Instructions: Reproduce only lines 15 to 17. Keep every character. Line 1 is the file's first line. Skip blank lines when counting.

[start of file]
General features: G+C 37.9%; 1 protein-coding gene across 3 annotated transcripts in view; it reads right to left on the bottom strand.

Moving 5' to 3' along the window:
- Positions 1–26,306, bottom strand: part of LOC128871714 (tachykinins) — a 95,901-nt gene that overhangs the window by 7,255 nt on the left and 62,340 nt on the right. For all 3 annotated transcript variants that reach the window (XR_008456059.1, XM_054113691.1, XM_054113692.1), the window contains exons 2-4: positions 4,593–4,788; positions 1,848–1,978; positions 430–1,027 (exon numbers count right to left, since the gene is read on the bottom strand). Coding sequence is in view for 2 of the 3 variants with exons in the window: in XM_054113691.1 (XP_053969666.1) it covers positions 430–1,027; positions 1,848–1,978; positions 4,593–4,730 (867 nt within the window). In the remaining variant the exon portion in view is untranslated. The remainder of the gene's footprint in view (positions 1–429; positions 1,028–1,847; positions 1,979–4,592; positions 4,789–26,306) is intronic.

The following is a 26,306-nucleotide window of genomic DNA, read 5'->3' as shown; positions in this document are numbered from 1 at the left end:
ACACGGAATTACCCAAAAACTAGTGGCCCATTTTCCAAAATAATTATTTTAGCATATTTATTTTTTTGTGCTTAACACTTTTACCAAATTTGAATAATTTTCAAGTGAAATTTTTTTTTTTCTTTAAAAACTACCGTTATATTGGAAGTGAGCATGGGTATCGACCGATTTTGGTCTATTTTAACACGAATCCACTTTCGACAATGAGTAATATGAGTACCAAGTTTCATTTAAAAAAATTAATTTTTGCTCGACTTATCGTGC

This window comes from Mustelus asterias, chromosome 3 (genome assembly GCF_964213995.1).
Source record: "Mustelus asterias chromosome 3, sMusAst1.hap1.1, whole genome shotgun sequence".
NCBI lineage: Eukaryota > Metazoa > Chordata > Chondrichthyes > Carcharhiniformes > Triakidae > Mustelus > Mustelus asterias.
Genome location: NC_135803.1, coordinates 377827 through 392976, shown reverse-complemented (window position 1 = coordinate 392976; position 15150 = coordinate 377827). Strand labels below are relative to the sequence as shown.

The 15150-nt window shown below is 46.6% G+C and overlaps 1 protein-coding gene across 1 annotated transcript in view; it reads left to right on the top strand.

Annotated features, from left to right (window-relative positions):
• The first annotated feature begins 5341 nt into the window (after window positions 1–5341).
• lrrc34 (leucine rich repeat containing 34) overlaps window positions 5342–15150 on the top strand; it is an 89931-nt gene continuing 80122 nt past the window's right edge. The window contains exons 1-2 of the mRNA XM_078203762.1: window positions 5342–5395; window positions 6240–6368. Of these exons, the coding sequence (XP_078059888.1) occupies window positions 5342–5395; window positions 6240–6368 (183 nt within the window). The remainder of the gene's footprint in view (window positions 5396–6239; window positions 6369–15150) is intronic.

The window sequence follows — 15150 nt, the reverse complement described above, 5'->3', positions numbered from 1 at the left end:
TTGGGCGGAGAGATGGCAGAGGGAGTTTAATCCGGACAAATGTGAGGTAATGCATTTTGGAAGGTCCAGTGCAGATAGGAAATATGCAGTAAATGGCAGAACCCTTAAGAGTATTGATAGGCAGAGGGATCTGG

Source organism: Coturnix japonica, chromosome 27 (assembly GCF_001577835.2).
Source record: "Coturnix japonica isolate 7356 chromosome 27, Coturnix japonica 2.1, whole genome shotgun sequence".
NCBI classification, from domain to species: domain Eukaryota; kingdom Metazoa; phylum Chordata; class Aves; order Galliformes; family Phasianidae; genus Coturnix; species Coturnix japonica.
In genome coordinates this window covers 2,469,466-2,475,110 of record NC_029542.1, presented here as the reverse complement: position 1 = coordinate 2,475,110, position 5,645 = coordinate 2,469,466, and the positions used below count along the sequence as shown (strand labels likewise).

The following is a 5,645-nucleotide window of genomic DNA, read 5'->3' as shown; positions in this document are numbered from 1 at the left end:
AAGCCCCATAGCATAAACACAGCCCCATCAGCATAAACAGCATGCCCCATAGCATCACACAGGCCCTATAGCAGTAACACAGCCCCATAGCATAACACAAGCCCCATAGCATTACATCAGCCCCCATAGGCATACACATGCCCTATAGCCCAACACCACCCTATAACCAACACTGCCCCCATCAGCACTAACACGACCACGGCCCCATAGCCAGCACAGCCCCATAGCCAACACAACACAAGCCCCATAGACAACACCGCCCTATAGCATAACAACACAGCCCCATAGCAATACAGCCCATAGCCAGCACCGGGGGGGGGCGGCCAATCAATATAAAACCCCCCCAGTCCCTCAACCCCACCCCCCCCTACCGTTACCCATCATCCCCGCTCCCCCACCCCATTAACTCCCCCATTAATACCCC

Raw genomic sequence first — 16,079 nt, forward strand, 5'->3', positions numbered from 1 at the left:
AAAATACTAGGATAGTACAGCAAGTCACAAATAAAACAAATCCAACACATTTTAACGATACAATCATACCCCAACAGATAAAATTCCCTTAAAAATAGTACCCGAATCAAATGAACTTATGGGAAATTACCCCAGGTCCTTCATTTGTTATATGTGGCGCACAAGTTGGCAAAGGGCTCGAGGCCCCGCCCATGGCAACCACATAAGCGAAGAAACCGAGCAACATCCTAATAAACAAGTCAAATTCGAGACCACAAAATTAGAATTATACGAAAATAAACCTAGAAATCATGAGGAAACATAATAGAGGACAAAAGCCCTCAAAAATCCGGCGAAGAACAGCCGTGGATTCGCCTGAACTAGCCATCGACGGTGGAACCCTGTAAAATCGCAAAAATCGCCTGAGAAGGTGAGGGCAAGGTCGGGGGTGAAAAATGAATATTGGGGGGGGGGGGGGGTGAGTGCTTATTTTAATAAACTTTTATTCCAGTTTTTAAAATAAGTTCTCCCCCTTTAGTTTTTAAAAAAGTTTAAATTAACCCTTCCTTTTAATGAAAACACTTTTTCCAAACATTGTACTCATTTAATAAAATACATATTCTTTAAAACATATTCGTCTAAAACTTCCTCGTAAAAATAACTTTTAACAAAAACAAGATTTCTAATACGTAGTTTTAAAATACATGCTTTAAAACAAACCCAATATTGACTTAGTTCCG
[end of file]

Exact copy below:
TTGGGCGGAGAGATGGCAGAGGGAGTTTAATCCGGACAAATGTGAGGTAATGCATTTTGGAAGGTCCAGTGCAGATAGGAAATATGCAGTAAATGGCAGAACCCTTAAGAGTATTGATAGGCAGAGGGATCTGG

Source organism: Coturnix japonica, chromosome 27 (assembly GCF_001577835.2).
Source record: "Coturnix japonica isolate 7356 chromosome 27, Coturnix japonica 2.1, whole genome shotgun sequence".